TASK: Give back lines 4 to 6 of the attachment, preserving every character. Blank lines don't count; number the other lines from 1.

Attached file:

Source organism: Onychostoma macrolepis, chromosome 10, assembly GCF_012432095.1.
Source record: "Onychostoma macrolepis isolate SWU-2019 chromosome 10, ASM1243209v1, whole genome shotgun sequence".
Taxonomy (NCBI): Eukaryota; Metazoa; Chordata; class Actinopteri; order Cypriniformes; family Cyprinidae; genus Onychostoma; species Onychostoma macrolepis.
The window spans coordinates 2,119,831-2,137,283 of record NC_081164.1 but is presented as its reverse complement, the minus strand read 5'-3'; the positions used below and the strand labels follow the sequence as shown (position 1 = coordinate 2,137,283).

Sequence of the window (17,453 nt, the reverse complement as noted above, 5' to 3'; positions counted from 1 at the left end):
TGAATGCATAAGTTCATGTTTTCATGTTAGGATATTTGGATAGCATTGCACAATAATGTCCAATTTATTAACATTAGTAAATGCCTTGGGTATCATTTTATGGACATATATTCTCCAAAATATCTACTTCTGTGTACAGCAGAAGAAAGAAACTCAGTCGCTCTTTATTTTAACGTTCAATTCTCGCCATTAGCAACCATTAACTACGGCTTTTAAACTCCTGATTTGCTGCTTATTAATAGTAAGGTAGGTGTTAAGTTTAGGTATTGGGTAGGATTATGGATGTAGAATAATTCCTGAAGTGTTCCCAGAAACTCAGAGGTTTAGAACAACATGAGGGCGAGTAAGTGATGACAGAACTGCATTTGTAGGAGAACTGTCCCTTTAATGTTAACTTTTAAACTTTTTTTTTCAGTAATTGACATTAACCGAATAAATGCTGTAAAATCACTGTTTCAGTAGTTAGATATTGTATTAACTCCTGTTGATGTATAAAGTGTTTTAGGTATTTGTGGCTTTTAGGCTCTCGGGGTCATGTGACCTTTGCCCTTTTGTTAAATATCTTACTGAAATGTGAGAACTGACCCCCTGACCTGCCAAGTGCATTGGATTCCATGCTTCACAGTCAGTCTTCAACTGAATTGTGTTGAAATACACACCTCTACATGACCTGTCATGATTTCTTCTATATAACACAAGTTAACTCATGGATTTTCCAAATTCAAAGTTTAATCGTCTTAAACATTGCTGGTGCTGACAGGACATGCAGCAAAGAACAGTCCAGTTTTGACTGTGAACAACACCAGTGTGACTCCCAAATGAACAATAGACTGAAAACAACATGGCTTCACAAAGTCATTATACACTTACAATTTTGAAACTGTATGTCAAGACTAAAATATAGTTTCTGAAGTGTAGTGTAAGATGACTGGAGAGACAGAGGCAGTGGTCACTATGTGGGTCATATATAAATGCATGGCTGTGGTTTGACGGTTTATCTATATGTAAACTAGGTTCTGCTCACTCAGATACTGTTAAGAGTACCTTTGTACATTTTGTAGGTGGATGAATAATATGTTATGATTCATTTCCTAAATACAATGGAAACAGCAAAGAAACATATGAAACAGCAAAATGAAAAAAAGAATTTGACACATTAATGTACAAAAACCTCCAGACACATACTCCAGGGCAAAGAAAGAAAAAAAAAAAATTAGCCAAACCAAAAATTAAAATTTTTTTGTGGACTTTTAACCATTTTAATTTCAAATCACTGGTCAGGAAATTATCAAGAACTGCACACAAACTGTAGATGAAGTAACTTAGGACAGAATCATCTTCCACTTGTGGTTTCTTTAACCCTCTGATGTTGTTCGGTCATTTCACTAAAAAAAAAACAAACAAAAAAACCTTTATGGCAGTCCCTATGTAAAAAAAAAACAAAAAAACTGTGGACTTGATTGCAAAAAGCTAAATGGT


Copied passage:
The window spans coordinates 2,119,831-2,137,283 of record NC_081164.1 but is presented as its reverse complement, the minus strand read 5'-3'; the positions used below and the strand labels follow the sequence as shown (position 1 = coordinate 2,137,283).

Sequence of the window (17,453 nt, the reverse complement as noted above, 5' to 3'; positions counted from 1 at the left end):
TGAATGCATAAGTTCATGTTTTCATGTTAGGATATTTGGATAGCATTGCACAATAATGTCCAATTTATTAACATTAGTAAATGCCTTGGGTATCATTTTATGGACATATATTCTCCAAAATATCTACTTCTGTGTACAGCAGAAGAAAGAAACTCAGTCGCTCTTTATTTTAACGTTCAATTCTCGCCATTAGCAACCATTAACTACGGCTTTTAAACTCCTGATTTGCTGCTTATTAATAGTAAGGTAGGTGTTAAGTTTAGGTATTGGGTAGGATTATGGATGTAGAATAATTCCTGAAGTGTTCCCAGAAACTCAGAGGTTTAGAACAACATGAGGGCGAGTAAGTGATGACAGAACTGCATTTGTAGGAGAACTGTCCCTTTAATGTTAACTTTTAAACTTTTTTTTTCAGTAATTGACATTAACCGAATAAATGCTGTAAAATCACTGTTTCAGTAGTTAGATATTGTATTAACTCCTGTTGATGTATAAAGTGTTTTAGGTATTTGTGGCTTTTAGGCTCTCGGGGTCATGTGACCTTTGCCCTTTTGTTAAATATCTTACTGAAATGTGAGAACTGACCCCCTGACCTGCCAAGTGCATTGGATTCCATGCTTCACAGTCAGTCTTCAACTGAATTGTGTTGAAATACACACCTCTACATGACCTGTCATGATTTCTTCTATATAACACAAGTTAACTCATGGATTTTCCAAATTCAAAGTTTAATCGTCTTAAACATTGCTGGTGCTGACAGGACATGCAGCAAAGAACAGTCCAGTTTTGACTGTGAACAACACCAGTGTGACTCCCAAATGAACAATAGACTGAAAACAACATGGCTTCACAAAGTCATTATACACTTACAATTTTGAAACTGTATGTCAAGACTAAAATATAGTTTCTGAAGTGTAGTGTAAGATGACTGGAGAGACAGAGGCAGTGGTCACTATGTGGGTCATATATAAATGCATGGCTGTGGTTTGACGGTTTATCTATATGTAAACTAGGTTCTGCTCACTCAGATACTGTTAAGAGTACCTTTGTACATTTTGTAGGTGGATGAATAATATGTTATGATTCATTTCCTAAATACAATGGAAACAGCAAAGAAACATATGAAACAGCAAAATGAAAAAAAGAATTTGACACATTAATGTACAAAAACCTCCAGACACATACTCCAGGGCAAAGAAAGAAAAAAAAAAAATTAGCCAAACCAAAAATTAAAATTTTTTTGTGGACTTTTAACCATTTTAATTTCAAATCACTGGTCAGGAAATTATCAAGAACTGCACACAAACTGTAGATGAAGTAACTTAGGACAGAATCATCTTCCACTTGTGGTTTCTTTAACCCTCTGATGTTGTTCGGTCATTTCACTAAAAAAAAAACAAACAAAAAAACCTTTATGGCAGTCCCTATGTAAAAAAAAAACAAAAAAACTGTGGACTTGATTGCAAAAAGCTAAATGGT